Spiritual Self-Care for the Resistance

Do you find yourself working for God’s kingdom, fighting an evil ruler, and so discouraged you sometimes pray for death? If so, maybe you can learn from the example of the prophet Elijah, who found himself in exactly that circumstance in 1Kings 19:

Ahab told Jezebel all that Elijah had done, and how he had killed all the prophets with the sword. Then Jezebel sent a messenger to Elijah, saying, “So may the gods do to me, and more also, if I do not make your life like the life of one of them by this time tomorrow.” Then he was afraid; he got up and fled for his life, and came to Beer-sheba, which belongs to Judah; he left his servant there.

But he himself went a day’s journey into the wilderness, and came and sat down under a solitary broom tree. He asked that he might die: “It is enough; now, O Lord, take away my life, for I am no better than my ancestors.” Then he lay down under the broom tree and fell asleep. Suddenly an angel touched him and said to him, “Get up and eat.” He looked, and there at his head was a cake baked on hot stones, and a jar of water. He ate and drank, and lay down again. The angel of the Lord came a second time, touched him, and said, “Get up and eat, otherwise the journey will be too much for you.” He got up, and ate and drank; then he went in the strength of that food forty days and forty nights to Horeb the mount of God. At that place he came to a cave, and spent the night there.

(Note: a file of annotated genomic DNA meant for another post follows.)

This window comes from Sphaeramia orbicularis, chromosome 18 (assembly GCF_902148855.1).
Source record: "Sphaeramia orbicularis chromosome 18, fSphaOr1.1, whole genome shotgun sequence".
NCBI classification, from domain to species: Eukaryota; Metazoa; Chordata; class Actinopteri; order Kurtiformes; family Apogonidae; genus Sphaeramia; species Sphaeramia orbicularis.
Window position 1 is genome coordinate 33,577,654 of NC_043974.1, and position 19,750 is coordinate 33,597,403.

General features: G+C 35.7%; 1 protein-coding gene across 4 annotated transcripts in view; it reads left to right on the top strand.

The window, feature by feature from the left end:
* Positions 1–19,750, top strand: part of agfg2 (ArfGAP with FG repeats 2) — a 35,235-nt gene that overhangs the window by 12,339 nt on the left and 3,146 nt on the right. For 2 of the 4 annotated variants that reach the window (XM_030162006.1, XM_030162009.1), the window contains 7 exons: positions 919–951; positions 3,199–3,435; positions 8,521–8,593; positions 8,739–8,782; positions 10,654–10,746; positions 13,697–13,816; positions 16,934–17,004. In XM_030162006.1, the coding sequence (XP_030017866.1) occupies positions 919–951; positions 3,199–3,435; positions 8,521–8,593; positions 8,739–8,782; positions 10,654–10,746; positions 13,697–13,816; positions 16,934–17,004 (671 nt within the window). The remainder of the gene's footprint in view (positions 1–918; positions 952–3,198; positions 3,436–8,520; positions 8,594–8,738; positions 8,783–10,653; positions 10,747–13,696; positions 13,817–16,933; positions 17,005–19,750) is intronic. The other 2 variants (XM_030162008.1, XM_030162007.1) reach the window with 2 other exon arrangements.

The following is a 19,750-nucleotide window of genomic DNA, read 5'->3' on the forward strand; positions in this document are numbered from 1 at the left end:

Then the word of the Lord came to him, saying, “What are you doing here, Elijah?” He answered, “I have been very zealous for the Lord, the God of hosts; for the Israelites have forsaken your covenant, thrown down your altars, and killed your prophets with the sword. I alone am left, and they are seeking my life, to take it away.”

He said, “Go out and stand on the mountain before the Lord, for the Lord is about to pass by.” Now there was a great wind, so strong that it was splitting mountains and breaking rocks in pieces before the Lord, but the Lord was not in the wind; and after the wind an earthquake, but the Lord was not in the earthquake; and after the earthquake a fire, but the Lord was not in the fire; and after the fire a sound of sheer silence. When Elijah heard it, he wrapped his face in his mantle and went out and stood at the entrance of the cave. Then there came a voice to him that said, “What are you doing here, Elijah?” He answered, “I have been very zealous for the Lord, the God of hosts; for the Israelites have forsaken your covenant, thrown down your altars, and killed your prophets with the sword. I alone am left, and they are seeking my life, to take it away.” Then the Lord said to him, “Go, return on your way to the wilderness of Damascus; when you arrive, you shall anoint Hazael as king over Aram. Also you shall anoint Jehu son of Nimshi as king over Israel; and you shall anoint Elisha son of Shaphat of Abel-meholah as prophet in your place. Whoever escapes from the sword of Hazael, Jehu shall kill; and whoever escapes from the sword of Jehu, Elisha shall kill. Yet I will leave seven thousand in Israel, all the knees that have not bowed to Baal, and every mouth that has not kissed him.”

What can we learn from Elijah about how to care for ourselves as we fight evil?

1. Sleep